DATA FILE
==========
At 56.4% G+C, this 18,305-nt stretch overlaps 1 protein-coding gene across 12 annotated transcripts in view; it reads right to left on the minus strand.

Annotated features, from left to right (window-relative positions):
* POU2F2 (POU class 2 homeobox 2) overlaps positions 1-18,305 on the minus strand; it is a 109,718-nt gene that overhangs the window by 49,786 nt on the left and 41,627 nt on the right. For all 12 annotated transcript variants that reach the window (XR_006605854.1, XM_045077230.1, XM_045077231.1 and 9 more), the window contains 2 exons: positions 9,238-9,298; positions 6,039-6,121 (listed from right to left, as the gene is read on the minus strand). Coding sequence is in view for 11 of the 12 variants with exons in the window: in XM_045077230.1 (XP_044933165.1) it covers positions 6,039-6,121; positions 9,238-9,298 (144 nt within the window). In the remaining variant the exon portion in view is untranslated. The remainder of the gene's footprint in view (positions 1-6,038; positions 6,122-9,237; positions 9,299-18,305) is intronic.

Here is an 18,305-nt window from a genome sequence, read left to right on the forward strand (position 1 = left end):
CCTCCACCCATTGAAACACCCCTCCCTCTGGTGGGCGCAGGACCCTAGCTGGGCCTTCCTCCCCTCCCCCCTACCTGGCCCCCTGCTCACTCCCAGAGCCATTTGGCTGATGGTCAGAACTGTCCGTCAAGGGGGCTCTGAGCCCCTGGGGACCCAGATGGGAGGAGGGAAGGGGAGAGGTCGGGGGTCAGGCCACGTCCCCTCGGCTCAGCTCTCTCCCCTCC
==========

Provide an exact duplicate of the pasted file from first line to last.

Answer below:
At 56.4% G+C, this 18,305-nt stretch overlaps 1 protein-coding gene across 12 annotated transcripts in view; it reads right to left on the minus strand.

Annotated features, from left to right (window-relative positions):
* POU2F2 (POU class 2 homeobox 2) overlaps positions 1-18,305 on the minus strand; it is a 109,718-nt gene that overhangs the window by 49,786 nt on the left and 41,627 nt on the right. For all 12 annotated transcript variants that reach the window (XR_006605854.1, XM_045077230.1, XM_045077231.1 and 9 more), the window contains 2 exons: positions 9,238-9,298; positions 6,039-6,121 (listed from right to left, as the gene is read on the minus strand). Coding sequence is in view for 11 of the 12 variants with exons in the window: in XM_045077230.1 (XP_044933165.1) it covers positions 6,039-6,121; positions 9,238-9,298 (144 nt within the window). In the remaining variant the exon portion in view is untranslated. The remainder of the gene's footprint in view (positions 1-6,038; positions 6,122-9,237; positions 9,299-18,305) is intronic.

Here is an 18,305-nt window from a genome sequence, read left to right on the forward strand (position 1 = left end):
CCTCCACCCATTGAAACACCCCTCCCTCTGGTGGGCGCAGGACCCTAGCTGGGCCTTCCTCCCCTCCCCCCTACCTGGCCCCCTGCTCACTCCCAGAGCCATTTGGCTGATGGTCAGAACTGTCCGTCAAGGGGGCTCTGAGCCCCTGGGGACCCAGATGGGAGGAGGGAAGGGGAGAGGTCGGGGGTCAGGCCACGTCCCCTCGGCTCAGCTCTCTCCCCTCC